Asylum seekers are covering smoke alarms and blocking fire escapes so they can secretly cook for themselves while spending months or years in the controversial direct provision system.
"Appalling" fire safety issues are among the problems revealed at centres across Ireland.
Inspection reports obtained by the Irish Independent detail overcrowded rooms, insect infestations, heroin use, damp and mould.
There was evidence of overcrowding in nine accommodation centres following inspections in early 2019.
One centre had no breastfeeding facilities for new mothers - including free access to drinking water. More than half of the 40 direct provision centres inspected last summer had no defibrillator.
Inspections from later in the year showed only two out of 28 centres had added them.
The State's International Protection Accommodation Service (IPAS), formally known as the Reception and Integration Service (RIA), carries out independent inspections at direct provision centres to make sure they are meeting their contractual obligations.
The RIA used to regularly publish the inspection reports on its website, but stopped in 2018. The Irish Independent has obtained the reports for the first half of 2019 using Freedom of Information. Some inspections for later in 2019 have recently been published by the Department of Justice.
Dozens of rooms were found with cooking equipment and tampered smoke alarms.
Knockalisheen centre in Co Clare does not have any self-catering cooking facilities for its residents. An inspection in March 2019 found covered smoke alarms in 11 rooms. Deep-fat fryers, hot plates, mini-ovens and cookers were discovered in eight rooms.
Another inspection at the same centre in December found an asylum seeker cooking in a corridor, while another was cooking in his room. Cooking equipment and fridges were still in some bedrooms.
Asylum seekers at Ashbourne House in Co Cork were storing food, cooking equipment and plates beside the toilet.
An inspection at the Clonakilty Lodge direct provision centre last summer found ants crawling up through a shower. A later inspection in September found 23 cooking appliances such as hot plates, rice cookers, microwaves and kettles in bedrooms.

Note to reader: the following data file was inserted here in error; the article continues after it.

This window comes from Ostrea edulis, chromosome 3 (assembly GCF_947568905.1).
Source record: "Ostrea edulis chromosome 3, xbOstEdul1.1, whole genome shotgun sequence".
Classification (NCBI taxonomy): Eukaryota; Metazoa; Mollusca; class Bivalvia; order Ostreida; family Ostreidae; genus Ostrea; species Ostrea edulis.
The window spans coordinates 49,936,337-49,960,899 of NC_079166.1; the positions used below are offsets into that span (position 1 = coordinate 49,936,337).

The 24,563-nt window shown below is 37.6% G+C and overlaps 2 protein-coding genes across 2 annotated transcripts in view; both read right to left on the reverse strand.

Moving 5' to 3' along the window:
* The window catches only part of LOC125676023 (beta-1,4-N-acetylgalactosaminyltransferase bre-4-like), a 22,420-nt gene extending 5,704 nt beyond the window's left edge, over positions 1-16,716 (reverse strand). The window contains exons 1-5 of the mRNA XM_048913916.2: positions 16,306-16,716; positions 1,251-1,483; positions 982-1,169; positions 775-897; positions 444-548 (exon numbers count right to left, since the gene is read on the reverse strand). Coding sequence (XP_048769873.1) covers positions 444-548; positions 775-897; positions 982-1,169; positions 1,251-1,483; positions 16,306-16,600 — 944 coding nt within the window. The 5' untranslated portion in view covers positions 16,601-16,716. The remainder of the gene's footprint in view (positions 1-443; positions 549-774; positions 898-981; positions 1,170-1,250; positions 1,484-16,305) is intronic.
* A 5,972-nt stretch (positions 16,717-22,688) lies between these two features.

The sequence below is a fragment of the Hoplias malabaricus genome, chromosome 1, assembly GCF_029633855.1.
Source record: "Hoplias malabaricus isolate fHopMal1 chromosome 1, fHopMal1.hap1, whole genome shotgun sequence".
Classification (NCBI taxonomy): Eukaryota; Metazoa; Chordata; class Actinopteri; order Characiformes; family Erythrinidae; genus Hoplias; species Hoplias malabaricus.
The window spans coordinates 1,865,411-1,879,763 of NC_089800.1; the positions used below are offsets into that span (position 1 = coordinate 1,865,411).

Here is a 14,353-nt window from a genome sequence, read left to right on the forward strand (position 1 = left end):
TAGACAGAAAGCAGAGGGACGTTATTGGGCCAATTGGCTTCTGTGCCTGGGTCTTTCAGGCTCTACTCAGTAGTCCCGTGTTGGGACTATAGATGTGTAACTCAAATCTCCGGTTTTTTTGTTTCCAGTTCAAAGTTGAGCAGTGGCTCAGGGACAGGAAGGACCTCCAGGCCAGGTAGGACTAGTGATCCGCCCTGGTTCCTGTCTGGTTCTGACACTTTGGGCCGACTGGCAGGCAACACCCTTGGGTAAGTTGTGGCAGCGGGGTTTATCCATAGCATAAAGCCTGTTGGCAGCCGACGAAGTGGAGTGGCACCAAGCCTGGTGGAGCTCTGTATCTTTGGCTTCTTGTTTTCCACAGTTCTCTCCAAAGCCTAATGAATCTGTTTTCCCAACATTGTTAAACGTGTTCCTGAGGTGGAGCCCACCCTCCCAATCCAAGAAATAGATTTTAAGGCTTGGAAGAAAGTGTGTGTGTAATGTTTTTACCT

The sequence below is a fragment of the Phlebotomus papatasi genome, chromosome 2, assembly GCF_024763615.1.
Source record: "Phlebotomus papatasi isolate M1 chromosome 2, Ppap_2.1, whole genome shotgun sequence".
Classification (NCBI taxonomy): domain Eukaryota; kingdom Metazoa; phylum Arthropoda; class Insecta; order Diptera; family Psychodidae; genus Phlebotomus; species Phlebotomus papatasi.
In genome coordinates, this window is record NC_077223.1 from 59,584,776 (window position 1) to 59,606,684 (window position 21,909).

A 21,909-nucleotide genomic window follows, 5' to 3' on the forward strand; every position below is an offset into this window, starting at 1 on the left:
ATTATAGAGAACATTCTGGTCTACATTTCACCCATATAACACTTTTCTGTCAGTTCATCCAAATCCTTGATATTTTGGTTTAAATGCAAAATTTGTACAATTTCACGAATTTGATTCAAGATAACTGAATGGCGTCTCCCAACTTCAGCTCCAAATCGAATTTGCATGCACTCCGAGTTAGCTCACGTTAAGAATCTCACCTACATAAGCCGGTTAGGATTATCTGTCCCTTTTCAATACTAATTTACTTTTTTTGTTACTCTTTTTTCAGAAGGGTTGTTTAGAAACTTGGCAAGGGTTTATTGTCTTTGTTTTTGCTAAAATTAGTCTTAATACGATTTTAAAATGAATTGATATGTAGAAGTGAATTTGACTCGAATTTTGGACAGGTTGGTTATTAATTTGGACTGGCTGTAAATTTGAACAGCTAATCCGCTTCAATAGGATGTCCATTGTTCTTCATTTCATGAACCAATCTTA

An inspection at the Kinsale Road centre in Cork last June found large fridge freezers in 21 bedrooms. Two "extremely large" industrial sewing machines were found in one bedroom, evidence of a clothes making or altering business.
An inspection at the same centre in December found fire doors wedged open. There was still cooking equipment and fridges in rooms.
Heroin was discovered in a room at the Hanratty's Hostel in Limerick last December. The manager said the person staying there was an addict, and that she had "offered him help numerous times". Other rooms had smoke alarms covered and cooking equipment.
Beds were blocking doors at Mosney direct provision centre. During an inspection last June, a man staying at Mount Trenchard, Co Limerick, told an inspector he felt the accommodation was "not fit for animals" and another "complained that the accommodation being provided was a bad standard". Mount Trenchard closed this year.
Nasc, the migrant and refugee advocacy group, said the findings were "appalling but unsurprising to anyone familiar with the system of direct provision".
Figures from before the pandemic showed 5,686 people living in direct provision centres in Ireland, while at least another 1,585 asylum seekers are living in emergency accommodation.
The Department of Justice said it had been "working continuously" to improve direct provision.
"Any issues identified [in inspection reports] are communicated in writing to the contractor and the contractor is required to address any issue identified immediately. Staff from IPAS follow up to ensure all notified issues have been addressed and remedied," a spokesman said.
After each inspection, a copy of the inspection report was sent to management of each direct provision centre by the Department of Justice. Every centre responded to the Department of Justice and explained what improvements they were carrying out following issues raised in the reports. In some cases, issues such as covered smoke alarms were resolved on the same day of the inspection.